As well as working with Wilson, Divila got involved with Emerson’s Lotus 69 F2 in ’71: “We modified Emerson’s car quite a lot, and eventually it was almost all our car and we had quite a successful year with it. That was the first step towards designing our own car.”
With his confidence now sky high, Divila went radical for the first Fittipaldi F1 car, the FD01. Wilson explains: “At that time we had a maximum size for front and rear wings in the regulations, so we had to try to find a way to make the car faster in a straight line. Because of that we had the first F1 car in modern history to enclose the engine and the gearbox completely. Our car was very, very streamlined. And we decided that if I sat lower we could have our airbox lower. But making a decision like that for your first F1 car is a mistake!”
Wilson tested the car at São Paulo’s Interlagos circuit. “That was okay,” says Divila, “because Wilson knew the place backwards. But when we went to Argentina for the first race he couldn’t see the apex at any of the corners!” Wilson went out in a fiery accident, but work was simultaneously being carried out on a second car, which Wilson raced in Brazil and in which the driving position was propped up.
“It was a bit of a cock-up,” admits Divila of the ’75 season. “We were very young (Divila was still only 27), we did not have enough experience and technically we were too brave. There were a lot of good ideas, but even in England it would have been difficult to do them!”
Emerson joined the team from McLaren for ’76 as driver, while Wilson decided to stand down. The move shocked the F1 world. “I was in negotiations to continue with McLaren,” says Emerson. “But I don’t think Teddy (Mayer, the team boss) was very fair with what he offered to me.” (Divila reckons that, to stay at McLaren, his old friend had been offered three-quarters what Niki Lauda was to earn at Ferrari). “Wilson was building a new car for ’76 that was conventional and looked good and Richard was doing very well. I thought ‘Why not? It’s the time to go now and decided to do it. It was a very difficult decision, but I had a lot of idealisme to have this team materialise.”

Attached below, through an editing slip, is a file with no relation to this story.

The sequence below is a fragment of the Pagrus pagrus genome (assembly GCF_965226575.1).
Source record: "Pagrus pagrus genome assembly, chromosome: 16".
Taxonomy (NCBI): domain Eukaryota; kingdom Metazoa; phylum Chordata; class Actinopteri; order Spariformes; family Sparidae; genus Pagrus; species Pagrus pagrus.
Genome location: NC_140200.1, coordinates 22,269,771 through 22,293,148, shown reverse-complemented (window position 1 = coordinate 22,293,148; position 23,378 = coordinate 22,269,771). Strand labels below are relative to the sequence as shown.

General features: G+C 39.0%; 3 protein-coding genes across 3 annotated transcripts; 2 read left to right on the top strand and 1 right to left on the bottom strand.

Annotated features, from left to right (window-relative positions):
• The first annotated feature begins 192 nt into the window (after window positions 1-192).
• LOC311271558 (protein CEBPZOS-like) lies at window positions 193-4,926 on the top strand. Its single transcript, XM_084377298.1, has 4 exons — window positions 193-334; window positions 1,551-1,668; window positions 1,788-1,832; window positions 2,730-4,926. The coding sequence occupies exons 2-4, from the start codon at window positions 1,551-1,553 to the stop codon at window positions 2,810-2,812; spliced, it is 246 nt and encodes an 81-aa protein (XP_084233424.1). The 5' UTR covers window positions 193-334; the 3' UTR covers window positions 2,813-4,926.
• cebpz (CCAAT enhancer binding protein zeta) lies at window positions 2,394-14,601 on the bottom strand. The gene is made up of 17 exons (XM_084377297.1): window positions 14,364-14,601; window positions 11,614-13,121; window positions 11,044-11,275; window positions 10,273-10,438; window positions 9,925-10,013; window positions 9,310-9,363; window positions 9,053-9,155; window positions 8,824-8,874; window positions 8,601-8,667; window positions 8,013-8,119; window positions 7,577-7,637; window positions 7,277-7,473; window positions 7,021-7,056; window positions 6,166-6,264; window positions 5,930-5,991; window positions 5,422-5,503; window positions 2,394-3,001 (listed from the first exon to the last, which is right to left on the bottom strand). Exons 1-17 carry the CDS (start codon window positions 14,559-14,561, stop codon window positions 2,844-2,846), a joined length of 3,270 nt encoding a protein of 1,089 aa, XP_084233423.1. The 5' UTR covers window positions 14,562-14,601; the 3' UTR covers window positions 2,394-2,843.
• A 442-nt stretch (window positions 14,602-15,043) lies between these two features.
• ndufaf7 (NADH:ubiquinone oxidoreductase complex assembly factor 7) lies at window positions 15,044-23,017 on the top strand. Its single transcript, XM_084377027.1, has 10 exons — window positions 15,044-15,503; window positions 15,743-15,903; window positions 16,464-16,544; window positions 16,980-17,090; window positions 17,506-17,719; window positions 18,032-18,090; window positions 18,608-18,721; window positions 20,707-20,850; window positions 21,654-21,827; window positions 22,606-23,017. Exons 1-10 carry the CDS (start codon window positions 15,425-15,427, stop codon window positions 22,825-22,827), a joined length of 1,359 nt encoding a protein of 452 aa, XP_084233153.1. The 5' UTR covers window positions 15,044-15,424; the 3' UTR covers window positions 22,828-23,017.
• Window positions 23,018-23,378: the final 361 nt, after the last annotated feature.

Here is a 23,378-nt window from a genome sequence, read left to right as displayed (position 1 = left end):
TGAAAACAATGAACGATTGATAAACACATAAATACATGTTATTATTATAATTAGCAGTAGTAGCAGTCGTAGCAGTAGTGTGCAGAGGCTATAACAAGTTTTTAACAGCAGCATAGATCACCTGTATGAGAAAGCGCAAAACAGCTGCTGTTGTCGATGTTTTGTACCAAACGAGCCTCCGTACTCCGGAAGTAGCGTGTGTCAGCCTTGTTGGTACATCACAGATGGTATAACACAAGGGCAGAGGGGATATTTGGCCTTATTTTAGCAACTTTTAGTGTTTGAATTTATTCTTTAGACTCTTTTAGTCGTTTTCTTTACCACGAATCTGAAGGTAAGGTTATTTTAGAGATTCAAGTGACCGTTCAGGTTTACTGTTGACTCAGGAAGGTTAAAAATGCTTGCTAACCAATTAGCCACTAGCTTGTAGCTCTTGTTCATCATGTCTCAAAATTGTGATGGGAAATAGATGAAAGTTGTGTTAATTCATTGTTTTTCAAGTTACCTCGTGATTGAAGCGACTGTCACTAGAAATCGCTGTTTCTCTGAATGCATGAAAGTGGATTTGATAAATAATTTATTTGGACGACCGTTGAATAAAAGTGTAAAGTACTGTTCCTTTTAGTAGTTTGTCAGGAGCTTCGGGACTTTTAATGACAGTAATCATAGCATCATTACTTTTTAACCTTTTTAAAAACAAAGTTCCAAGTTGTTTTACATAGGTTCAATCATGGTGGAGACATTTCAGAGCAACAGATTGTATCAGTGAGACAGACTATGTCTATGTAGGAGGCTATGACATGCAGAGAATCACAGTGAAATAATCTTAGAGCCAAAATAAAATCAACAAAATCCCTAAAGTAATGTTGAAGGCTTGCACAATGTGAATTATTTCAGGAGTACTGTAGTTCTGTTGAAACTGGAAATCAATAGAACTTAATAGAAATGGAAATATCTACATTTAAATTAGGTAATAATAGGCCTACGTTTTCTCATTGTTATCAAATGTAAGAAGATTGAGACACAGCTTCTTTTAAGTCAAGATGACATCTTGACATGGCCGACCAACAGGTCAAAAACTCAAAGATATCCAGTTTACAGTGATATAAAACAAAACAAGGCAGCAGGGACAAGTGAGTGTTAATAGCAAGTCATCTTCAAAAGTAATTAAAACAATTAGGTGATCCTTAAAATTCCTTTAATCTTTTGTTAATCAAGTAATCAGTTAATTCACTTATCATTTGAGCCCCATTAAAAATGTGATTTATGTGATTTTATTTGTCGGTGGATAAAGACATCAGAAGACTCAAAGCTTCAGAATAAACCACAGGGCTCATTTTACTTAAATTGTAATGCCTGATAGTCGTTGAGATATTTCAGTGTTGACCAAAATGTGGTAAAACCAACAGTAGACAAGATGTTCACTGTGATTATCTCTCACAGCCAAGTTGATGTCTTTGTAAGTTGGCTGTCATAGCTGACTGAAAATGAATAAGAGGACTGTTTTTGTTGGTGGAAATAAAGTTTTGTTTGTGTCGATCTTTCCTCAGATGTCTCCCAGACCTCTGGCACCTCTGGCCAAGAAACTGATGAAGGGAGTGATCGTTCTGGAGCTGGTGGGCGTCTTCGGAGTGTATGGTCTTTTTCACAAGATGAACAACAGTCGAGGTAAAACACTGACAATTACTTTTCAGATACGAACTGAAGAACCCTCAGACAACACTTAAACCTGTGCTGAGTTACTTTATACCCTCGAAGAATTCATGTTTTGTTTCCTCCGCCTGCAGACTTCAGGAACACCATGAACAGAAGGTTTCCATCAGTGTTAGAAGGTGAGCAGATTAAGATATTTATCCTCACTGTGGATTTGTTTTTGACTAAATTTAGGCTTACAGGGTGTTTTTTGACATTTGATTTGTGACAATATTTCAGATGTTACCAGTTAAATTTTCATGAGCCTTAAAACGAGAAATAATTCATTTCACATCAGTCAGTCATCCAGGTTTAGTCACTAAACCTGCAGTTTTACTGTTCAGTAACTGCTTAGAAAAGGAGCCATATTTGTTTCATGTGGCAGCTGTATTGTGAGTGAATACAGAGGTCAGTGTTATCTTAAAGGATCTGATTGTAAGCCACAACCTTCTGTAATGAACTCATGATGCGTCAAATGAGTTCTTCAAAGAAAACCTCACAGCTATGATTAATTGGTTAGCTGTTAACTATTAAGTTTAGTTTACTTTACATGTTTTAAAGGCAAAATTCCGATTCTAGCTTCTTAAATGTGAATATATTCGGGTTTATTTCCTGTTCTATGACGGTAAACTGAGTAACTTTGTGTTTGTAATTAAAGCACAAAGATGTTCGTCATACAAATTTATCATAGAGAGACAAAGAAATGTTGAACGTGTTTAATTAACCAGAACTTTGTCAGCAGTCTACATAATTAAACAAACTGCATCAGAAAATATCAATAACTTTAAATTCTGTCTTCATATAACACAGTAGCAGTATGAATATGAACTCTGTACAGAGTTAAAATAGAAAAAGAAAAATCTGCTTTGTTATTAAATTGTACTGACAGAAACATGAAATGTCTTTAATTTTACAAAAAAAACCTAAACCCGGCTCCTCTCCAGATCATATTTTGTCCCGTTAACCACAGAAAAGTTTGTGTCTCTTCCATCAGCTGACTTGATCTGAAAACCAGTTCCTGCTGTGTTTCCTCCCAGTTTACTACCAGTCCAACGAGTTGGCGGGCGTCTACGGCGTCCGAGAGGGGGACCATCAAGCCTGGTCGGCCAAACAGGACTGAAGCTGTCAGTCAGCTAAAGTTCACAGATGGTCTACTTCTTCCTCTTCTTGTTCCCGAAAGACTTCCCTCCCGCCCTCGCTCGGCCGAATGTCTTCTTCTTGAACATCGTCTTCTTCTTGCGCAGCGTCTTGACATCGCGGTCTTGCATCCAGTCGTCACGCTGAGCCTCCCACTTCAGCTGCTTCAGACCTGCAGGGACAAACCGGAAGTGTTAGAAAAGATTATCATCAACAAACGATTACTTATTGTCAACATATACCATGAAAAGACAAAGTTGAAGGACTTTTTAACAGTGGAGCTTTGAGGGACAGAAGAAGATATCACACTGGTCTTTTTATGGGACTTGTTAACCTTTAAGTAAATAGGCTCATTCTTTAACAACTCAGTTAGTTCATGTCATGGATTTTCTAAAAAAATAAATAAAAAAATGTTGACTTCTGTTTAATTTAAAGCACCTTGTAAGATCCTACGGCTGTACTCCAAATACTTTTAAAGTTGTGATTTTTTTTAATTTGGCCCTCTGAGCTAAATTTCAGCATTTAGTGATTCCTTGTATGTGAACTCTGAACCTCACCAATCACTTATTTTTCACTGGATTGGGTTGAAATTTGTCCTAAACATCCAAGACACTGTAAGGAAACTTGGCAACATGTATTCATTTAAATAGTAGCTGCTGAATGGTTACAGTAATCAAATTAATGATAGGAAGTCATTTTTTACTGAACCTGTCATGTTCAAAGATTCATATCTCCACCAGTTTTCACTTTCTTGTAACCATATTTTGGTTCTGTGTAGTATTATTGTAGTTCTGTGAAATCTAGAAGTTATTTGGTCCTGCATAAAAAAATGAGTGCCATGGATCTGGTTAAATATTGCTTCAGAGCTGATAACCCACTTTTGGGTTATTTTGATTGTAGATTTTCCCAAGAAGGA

Fittipaldi set some stunning times in testing at Interlagos prior to the season-opening Brazilian Grand Prix and was third fastest on the first day of qualifying. He then sprained his elbow in a charity tennis match and slipped to fifth on Saturday. “For the race we fooled ourselves by installing one of the first electronic-ignition engines,” says Divila. “We thought, ‘If it’s new it’s better’. A small pickup on the front wasn’t well tightened, it moved forward and touched a little aluminium plate you have at the front of the belt-drive, so we had aluminium chips flying around everywhere and it was cutting out. We changed everything in a pitstop, but it’s a shame — I’m sure we could have had a podium.”
The relationship had started well but soon deteriorated. Emerson had his own ideas on engineering and Divila was not pushy enough to fight his corner. “I could control Wilson quite well because we had a working relationship right back to Formula Vee,” he says, “but Emerson was out of my control. I didn’t have the authority to tell someone who had a very good reputation as a test driver that he’s barking up the wrong tree. He was an extremely good test driver when he had someone like Colin Chapman, but for his old karting mate it was difficult to say no.”